I promised some aftermath posts as I readjusted to “normal” life, and I still have a few of those planned. I also plan to take some time and review some of my more important gear. But right now I want to address one of the questions I’ve gotten a lot over the past month
“What are you going to do next?”
I expect most people meant that to mean what big adventure will I set my sights on next. It’s a good question and one I’m not sure of the answer to. The Appalachian Trail is definitely something I’d love to experience, but given my summer time constraints I’d have to split it up into at least two summers. And I don’t think I want to do a major trip every summer. Maybe every two or three years I might, but not every single one.
Even if I’m not going to undertake some epic journey next summer, I did find myself wanting to do something. When I returned to work to get ready for the semester, I was in what was possibly the best mental health place I’ve been in a long time, and I credit my ride. That and having an extra two weeks after finishing the ride before starting work.
But it’s so easy for me to just slip back into routines. Left to my own devices, I tend to be a night owl. When that conflicts with the need to get up early, I often end up going to bed late, getting up early, and going through the day like a grumpy zombie. Occasionally it gets to the point where I have to take a nap instead of doing whatever workout I had planned because I’m so tired that the healthiest thing I can do is sleep.
I don’t want that. I want to hold on to how I felt physically and mentally when I was riding every day. I may not be able to devote 8 hours to a ride every day any more, but that doesn’t mean I can’t strive for more consistency in my activity schedule. Pair that with the approach of my 36th birthday and an idea was born.
360 Active Days
The plan: be active 360 days in the next year.
That’s insane, you might be thinking. You need recovery days or it won’t be sustainable. Don’t worry. I may be a bit ambitious here, but I am striving for sustainability, and “active” doesn’t have to mean “intense.”
To be an Active Day, I will do at least one of the following
- 30 minutes or more of cardio. This could include running, cycling, swimming, martial arts, or any other aerobic athletic The word athletic is important. Housework, even if it is aerobic at times, does not count. I want this to be activities beyond those necessary to keep my house in order.
- Weight lifting or bodyweight training session. Here I mean more than a set of pushups. The workout should contain at least 3 sets of at least 6 exercises.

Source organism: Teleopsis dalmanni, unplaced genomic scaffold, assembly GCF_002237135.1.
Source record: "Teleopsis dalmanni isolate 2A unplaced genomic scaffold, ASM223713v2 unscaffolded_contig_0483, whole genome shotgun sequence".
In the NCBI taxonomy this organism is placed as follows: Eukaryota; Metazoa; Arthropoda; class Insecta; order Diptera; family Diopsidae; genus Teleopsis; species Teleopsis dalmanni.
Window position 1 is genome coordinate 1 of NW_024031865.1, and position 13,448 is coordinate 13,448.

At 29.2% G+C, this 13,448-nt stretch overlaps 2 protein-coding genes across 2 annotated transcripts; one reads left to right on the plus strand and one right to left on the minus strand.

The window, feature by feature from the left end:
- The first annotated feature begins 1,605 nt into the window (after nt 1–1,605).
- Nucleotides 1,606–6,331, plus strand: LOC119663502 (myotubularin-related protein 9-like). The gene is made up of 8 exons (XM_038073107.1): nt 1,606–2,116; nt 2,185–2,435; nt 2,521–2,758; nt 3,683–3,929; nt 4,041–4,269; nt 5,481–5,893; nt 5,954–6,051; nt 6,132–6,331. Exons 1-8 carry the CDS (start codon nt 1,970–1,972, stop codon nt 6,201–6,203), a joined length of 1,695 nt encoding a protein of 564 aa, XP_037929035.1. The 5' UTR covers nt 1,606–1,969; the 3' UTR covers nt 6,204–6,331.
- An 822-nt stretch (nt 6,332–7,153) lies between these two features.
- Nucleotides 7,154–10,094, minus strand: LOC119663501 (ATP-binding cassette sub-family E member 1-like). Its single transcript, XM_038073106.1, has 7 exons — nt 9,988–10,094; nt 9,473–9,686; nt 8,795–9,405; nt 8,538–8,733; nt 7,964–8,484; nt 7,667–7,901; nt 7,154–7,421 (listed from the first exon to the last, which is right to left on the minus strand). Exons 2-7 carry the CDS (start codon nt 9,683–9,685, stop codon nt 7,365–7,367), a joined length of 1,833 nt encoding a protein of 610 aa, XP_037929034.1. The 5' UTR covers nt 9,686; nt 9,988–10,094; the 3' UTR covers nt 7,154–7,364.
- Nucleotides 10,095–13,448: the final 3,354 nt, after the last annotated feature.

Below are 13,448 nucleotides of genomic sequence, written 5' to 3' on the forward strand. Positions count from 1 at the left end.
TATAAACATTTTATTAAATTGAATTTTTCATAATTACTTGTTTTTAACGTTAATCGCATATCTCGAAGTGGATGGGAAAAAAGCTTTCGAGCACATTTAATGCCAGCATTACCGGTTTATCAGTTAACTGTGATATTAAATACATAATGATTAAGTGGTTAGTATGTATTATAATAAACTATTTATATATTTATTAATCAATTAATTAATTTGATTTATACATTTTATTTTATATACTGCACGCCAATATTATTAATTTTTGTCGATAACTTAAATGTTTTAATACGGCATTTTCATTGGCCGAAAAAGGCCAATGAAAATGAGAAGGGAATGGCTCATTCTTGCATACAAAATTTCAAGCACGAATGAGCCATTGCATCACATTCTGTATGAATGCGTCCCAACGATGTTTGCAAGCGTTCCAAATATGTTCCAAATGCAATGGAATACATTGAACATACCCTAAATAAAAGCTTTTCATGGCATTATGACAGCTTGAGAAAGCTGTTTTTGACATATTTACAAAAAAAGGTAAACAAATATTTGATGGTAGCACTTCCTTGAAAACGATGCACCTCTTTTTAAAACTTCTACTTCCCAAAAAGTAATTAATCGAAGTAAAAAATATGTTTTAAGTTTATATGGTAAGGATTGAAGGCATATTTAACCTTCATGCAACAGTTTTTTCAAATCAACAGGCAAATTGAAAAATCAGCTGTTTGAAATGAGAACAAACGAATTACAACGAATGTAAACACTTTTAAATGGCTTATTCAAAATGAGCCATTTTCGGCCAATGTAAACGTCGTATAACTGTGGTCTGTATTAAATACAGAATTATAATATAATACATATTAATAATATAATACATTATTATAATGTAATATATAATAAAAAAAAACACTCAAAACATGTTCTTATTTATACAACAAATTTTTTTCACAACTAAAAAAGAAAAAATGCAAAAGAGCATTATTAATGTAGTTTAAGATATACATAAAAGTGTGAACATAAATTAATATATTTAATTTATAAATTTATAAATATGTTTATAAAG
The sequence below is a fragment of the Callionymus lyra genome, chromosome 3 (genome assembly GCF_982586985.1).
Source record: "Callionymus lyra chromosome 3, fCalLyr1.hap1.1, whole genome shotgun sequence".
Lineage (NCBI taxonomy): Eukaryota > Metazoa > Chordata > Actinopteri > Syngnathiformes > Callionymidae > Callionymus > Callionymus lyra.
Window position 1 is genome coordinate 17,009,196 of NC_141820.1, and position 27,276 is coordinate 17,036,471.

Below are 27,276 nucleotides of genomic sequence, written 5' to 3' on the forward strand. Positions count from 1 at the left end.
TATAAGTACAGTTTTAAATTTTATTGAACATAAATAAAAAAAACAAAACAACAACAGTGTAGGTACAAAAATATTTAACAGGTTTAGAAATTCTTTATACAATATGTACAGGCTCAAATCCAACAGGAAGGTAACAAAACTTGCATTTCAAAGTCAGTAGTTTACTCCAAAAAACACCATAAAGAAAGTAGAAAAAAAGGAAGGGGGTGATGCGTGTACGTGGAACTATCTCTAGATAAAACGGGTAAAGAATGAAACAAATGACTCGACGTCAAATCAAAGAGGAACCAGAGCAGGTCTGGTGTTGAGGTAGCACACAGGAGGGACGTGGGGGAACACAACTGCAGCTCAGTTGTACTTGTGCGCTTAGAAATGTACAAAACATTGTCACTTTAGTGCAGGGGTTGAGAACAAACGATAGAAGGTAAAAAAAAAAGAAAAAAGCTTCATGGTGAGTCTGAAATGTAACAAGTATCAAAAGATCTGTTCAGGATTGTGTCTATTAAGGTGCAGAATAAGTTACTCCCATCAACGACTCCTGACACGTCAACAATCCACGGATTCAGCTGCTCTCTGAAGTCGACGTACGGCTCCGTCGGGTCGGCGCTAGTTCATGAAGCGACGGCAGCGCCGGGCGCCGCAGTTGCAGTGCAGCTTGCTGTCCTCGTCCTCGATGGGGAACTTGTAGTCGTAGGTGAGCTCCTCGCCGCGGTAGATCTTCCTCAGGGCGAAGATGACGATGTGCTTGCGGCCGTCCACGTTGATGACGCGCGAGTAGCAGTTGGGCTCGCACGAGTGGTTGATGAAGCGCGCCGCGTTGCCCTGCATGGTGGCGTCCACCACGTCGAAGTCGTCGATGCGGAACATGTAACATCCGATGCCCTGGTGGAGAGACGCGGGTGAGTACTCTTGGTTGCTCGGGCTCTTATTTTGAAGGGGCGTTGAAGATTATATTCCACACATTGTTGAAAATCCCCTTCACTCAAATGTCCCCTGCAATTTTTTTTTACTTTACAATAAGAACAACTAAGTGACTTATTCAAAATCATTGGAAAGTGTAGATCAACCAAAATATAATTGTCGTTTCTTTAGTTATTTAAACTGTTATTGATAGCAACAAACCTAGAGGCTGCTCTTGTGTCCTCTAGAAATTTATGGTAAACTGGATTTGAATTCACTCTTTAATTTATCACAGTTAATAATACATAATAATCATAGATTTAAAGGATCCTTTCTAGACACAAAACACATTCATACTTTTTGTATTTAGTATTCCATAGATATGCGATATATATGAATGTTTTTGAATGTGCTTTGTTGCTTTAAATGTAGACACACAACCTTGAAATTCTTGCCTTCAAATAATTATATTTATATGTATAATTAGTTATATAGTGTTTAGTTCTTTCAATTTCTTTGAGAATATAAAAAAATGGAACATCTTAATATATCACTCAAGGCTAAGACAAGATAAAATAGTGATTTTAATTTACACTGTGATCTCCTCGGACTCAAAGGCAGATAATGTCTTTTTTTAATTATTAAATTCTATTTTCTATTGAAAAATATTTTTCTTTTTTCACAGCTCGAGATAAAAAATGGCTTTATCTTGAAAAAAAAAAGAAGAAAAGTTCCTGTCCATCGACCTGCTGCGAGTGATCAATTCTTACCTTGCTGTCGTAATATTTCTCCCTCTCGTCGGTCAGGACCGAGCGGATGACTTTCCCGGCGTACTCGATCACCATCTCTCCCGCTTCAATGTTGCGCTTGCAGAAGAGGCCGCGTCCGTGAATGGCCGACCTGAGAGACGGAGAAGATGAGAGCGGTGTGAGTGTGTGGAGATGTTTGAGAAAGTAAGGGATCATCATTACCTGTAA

- 10,000 steps. And this is where I’m working in recovery days. I know this number was originally picked somewhat arbitrarily, but I think it works. On a normal day without a workout, I am unlikely to hit this number without taking a walk, so it’s high enough to force an effort. On the other hand, taking 10,000 steps takes much longer than a 30 minute bike ride or a weightlifting session, so I’ll be motivated to do the other activities when possible so as to not waste time I could spend on something else.
What do I hope to gain?
Many people, including myself, pick specific athletic goals or events to prepare for. Riding a bike across the country, running a marathon, being able to swim 100 laps of a pool in an hour, being able to walk 3 miles. That’s a great motivation and it gives you a clear goal to strive for and it works for a lot of people.
The thing is, I have a habit of lapsing after the goal is over unless there is another goal right in front of me. Oh, I raced my 5K. Good for me. Time to take a week off from running. Not that I let myself get to the point that the average person would call me out of shape, but I don’t consistently build off my achievements without at least some regression. For example, although I’ve been going to the gym and tang soo do classes, I haven’t taken my touring bike out for a ride since I finished my tour. (Some of that, admittedly, is because I’ve been too busy to take it to the shop for a tune-up.) I decided that what I need is not an event goal but a consistency goal. I want to establish a healthy and sustainable routine.
I don’t (just) want to set a race PR (I have no races planned, but maybe that will change); I want to establish a way of life.
While my eyes are focused on getting my body moving, to accomplish this 360 days out of the next 365, other aspects of my life will also have to be adjusted. A healthy and regular sleep schedule so that I have the energy for my activity, for example. I can guess at some changes that will have to be made beyond better sleep habits, but I’m sure others will be a surprise.
One friend asked me yesterday who else is doing this with me. I had to shrug. I’m calling this my “birthday resolution” and I want to post about it to share the journey and to help hold myself accountable, but it didn’t even occur to me that somebody would want to join in until she asked.
So, hey anybody who is interested, please join in the fun and get active. You don’t need to wait until January 1st to make a resolution. You don’t even need to wait until a birthday, mine just happened to be conveniently soon when I decided I needed a good goal, so it worked out that way. I could just have easily have begun on Sept 1st instead of Sept 7th. Pick what counts as active for you and strive to hit #360ActiveDays for yourself as well.